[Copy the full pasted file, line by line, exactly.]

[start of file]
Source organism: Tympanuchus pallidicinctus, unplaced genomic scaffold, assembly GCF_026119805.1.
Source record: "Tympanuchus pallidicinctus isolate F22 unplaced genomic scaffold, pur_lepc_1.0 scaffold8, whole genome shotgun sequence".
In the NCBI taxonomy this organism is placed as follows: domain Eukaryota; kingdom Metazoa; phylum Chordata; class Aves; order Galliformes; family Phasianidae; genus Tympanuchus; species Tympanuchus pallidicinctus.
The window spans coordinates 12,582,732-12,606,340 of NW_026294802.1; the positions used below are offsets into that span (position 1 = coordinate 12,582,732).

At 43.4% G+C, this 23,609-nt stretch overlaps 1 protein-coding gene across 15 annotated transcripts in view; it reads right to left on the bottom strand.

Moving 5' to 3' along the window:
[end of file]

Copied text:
Source organism: Tympanuchus pallidicinctus, unplaced genomic scaffold, assembly GCF_026119805.1.
Source record: "Tympanuchus pallidicinctus isolate F22 unplaced genomic scaffold, pur_lepc_1.0 scaffold8, whole genome shotgun sequence".
In the NCBI taxonomy this organism is placed as follows: domain Eukaryota; kingdom Metazoa; phylum Chordata; class Aves; order Galliformes; family Phasianidae; genus Tympanuchus; species Tympanuchus pallidicinctus.
The window spans coordinates 12,582,732-12,606,340 of NW_026294802.1; the positions used below are offsets into that span (position 1 = coordinate 12,582,732).

At 43.4% G+C, this 23,609-nt stretch overlaps 1 protein-coding gene across 15 annotated transcripts in view; it reads right to left on the bottom strand.

Moving 5' to 3' along the window: